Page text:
In conclusion, the design of more reliable, acceptable and trustworthy robot companions should judiciously incorporating human-like attributes can significantly mitigate dissatisfaction arising from unexpected or erroneous behavior, improving collaboration as in the case where Anastasius and his friends spontaneously help Nobody trying to make its task easier and preventing mistakes.
Reference: Adriana Hamachera, Nadia Bianchi-Berthouzeb, Anthony G. Pipec and Kerstin Ederd. Believing in BERT: Using expressive communication to enhance trust and counteract operational error in physical Human-Robot Interaction. 25th IEEE International Symposium on Robot and Human Interactive Communication (RO-MAN) August 26-31, 2016. Columbia University, NY, USA
Chapter 7 ▾
What happens in our brain when we really “believe” that robots are alive and they have their own intentions (like the doll ratting on Lou)? One of the results of attributing mind to interaction partners is the increase of social relevance we ascribe to others’ actions and of the amount of attention we dedicate to them. But what happens in our brains when we perceive robots as humans? In a neuroimaging study, participants saw images of an anthropomorphic robot that moved its eyes left- or rightwards to signal the appearance of an upcoming stimulus in the same or opposite location. Independently, participants’ beliefs about the intentionality underlying the observed eye movements were manipulated by describing the eye movements as under human control or preprogrammed. The study results observed a validity effect behaviorally and neurologically (increased response times and activation in the invalid vs. valid condition). This effect was more pronounced for the condition in which the robot’s behavior was believed to be controlled by a human, as opposed to be preprogrammed. This interaction effect between cue validity and belief was, however, only found at the neural level and was manifested as a significant increase of activation in bilateral anterior temporoparietal junction.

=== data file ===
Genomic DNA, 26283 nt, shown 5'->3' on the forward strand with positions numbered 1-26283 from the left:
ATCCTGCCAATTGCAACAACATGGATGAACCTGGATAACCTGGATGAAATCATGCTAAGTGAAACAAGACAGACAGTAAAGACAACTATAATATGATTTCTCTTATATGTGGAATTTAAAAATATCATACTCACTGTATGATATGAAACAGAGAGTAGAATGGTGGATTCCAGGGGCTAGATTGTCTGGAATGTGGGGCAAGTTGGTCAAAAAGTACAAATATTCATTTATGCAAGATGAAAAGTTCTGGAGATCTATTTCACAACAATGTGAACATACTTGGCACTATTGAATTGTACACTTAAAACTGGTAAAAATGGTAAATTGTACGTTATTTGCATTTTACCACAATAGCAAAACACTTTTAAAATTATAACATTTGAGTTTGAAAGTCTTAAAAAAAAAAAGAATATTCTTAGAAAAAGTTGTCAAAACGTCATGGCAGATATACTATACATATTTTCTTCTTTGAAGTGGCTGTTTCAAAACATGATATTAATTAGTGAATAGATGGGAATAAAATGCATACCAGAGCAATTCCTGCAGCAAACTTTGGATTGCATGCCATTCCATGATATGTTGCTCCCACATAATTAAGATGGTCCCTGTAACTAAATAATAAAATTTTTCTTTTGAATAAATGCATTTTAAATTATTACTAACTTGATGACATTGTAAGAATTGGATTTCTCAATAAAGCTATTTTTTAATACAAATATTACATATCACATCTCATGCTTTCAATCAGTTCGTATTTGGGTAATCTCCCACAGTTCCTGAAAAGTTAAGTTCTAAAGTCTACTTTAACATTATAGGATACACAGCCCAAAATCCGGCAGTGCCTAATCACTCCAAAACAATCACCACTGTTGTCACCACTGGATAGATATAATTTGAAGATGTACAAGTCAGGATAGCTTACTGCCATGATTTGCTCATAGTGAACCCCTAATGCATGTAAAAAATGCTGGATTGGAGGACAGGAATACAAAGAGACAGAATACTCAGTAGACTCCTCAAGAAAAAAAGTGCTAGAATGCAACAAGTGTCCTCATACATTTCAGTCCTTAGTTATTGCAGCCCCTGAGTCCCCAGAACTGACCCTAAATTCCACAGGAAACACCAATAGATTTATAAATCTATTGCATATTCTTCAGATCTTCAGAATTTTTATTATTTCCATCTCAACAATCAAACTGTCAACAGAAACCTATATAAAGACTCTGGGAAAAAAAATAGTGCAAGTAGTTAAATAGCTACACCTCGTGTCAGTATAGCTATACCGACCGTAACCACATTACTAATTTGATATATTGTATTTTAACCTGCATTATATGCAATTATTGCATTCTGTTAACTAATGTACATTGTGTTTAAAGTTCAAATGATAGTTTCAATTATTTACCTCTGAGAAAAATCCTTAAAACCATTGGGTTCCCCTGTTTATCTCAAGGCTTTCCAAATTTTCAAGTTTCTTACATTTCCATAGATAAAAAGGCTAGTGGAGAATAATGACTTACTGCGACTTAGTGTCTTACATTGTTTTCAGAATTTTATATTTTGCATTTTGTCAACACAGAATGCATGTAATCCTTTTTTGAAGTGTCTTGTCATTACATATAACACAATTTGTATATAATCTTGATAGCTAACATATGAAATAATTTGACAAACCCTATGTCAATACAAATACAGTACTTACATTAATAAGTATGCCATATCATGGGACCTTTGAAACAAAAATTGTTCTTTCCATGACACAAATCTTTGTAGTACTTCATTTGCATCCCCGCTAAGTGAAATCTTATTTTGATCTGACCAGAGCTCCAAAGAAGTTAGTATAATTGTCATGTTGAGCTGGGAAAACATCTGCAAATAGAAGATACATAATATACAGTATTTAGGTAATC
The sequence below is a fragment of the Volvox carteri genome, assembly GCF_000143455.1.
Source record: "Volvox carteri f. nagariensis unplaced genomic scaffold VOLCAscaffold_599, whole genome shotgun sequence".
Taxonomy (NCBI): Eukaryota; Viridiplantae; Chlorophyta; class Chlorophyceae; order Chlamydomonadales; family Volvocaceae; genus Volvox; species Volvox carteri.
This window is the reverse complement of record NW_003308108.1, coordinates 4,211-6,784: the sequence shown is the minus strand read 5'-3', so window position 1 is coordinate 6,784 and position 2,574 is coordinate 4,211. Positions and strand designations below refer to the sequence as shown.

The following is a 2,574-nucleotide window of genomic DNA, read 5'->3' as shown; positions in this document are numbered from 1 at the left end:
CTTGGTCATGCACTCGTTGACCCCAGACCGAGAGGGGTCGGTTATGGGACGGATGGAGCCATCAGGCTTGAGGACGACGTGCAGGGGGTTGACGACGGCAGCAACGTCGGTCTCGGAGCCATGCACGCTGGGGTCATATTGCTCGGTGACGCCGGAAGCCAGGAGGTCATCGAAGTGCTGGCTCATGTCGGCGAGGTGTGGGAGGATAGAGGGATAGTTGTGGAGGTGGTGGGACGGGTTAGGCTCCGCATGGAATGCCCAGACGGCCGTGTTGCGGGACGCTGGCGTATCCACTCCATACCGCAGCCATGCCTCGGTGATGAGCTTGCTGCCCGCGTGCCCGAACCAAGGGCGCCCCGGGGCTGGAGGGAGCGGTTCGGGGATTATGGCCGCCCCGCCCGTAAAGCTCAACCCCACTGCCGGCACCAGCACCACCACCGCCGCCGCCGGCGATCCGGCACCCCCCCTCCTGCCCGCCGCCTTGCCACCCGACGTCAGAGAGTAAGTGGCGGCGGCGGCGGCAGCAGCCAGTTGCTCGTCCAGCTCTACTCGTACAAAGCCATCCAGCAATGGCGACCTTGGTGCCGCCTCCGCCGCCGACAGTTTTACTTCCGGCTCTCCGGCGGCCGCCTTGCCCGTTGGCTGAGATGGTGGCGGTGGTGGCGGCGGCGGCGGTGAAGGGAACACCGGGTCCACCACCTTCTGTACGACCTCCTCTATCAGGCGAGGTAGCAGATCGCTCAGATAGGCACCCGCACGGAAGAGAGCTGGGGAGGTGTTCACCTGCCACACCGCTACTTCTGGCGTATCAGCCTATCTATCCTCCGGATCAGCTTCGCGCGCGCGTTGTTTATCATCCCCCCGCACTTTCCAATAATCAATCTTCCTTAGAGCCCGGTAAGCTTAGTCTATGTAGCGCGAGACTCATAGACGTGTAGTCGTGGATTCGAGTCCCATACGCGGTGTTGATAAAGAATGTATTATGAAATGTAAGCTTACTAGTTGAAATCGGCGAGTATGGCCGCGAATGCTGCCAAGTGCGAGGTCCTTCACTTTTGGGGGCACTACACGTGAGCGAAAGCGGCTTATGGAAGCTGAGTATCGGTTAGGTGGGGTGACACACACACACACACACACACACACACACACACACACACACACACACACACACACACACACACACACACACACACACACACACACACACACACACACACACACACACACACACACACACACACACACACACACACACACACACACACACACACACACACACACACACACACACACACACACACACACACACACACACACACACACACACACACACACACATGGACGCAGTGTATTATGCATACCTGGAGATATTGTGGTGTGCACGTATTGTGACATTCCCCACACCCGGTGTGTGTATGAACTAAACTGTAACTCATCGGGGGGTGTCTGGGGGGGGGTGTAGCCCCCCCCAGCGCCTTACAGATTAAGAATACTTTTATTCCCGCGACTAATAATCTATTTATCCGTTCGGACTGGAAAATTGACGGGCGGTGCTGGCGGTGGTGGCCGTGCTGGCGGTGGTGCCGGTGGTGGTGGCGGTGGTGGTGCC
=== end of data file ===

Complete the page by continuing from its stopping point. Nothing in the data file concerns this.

Believing androids – fMRI activation in the right temporo-parietal junction is modulated by ascribing intentions to non-human agents Ceylan Özdema *, Eva Wieseb,c*, Agnieszka Wykowskad,e, Hermann Müllerc, Marcel Brassf and Frank Van Overwalle. SOCIAL NEUROSCIENCE, 2016
Chapter 6 ▾